The present statuette is a fine example of early 16th-century woodcarving and polychromy. It also illustrates the religious devotion with which such works were made and regarded as well as Antwerp's taste for extravagant fashion in the 16th century.
Representations of Mary Magdalen such as this were typical features of Crucifixion scenes on Flemish altarpieces. A Passion altarpiece from Antwerp in the Louvre (inv. no. RF 1769) shows a similar figure. A small group of independent figures can be found in Aachen's Suermondt-Ludwig Museum (inv. nos. SK 259, 260, 433 and 435).
The polychromy in the face is also seen in religious sculpture of Antwerp of the time; attendants of Passion scenes were painted with red around the eyes and cheeks to heighten the expressiveness of the figures. A good comparison is the Mary Magdalen in the Louvre's Lamentation (OA 5528).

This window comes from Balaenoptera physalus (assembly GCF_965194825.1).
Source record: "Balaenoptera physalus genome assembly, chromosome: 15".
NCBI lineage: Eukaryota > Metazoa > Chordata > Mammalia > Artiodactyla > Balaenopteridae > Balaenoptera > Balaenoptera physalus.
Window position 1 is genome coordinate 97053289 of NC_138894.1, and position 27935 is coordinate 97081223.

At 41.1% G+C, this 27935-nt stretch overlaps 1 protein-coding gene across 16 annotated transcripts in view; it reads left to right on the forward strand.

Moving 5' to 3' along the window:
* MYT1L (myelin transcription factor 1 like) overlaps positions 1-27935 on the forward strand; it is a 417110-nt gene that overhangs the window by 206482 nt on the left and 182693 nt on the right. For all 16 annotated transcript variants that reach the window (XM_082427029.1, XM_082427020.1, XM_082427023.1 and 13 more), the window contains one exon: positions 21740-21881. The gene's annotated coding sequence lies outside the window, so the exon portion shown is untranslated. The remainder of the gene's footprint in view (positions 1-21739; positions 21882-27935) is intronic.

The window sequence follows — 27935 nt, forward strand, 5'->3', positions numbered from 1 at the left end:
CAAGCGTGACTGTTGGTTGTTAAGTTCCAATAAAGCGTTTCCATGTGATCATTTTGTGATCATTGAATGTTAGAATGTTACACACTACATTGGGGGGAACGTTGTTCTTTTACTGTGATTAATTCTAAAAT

E.G. Grimme, Europäische Bildwerke vom Mittelalter zum Barock, cat. Suermondt-Ludwig-Museum, Aachen/ Cologne, 1977, pp. 58-59, nos. 107-110, figs. 99-102; S. Guillot de Suduiraut, Sculptures brabançonnes du Musée du Louvre. Bruxelles, Malines, Anvers XVe-XVIe siècles, cat. Musée du Louvre, Paris, 2001, pp.112-122 and 148-151, nos. 17 and 31
Please call 1-800-555-5555 to order a print catalog for this sale.
Online Registration to Bid is Closed for this Sale. Would you like to watch the live sale?Watch Live Sale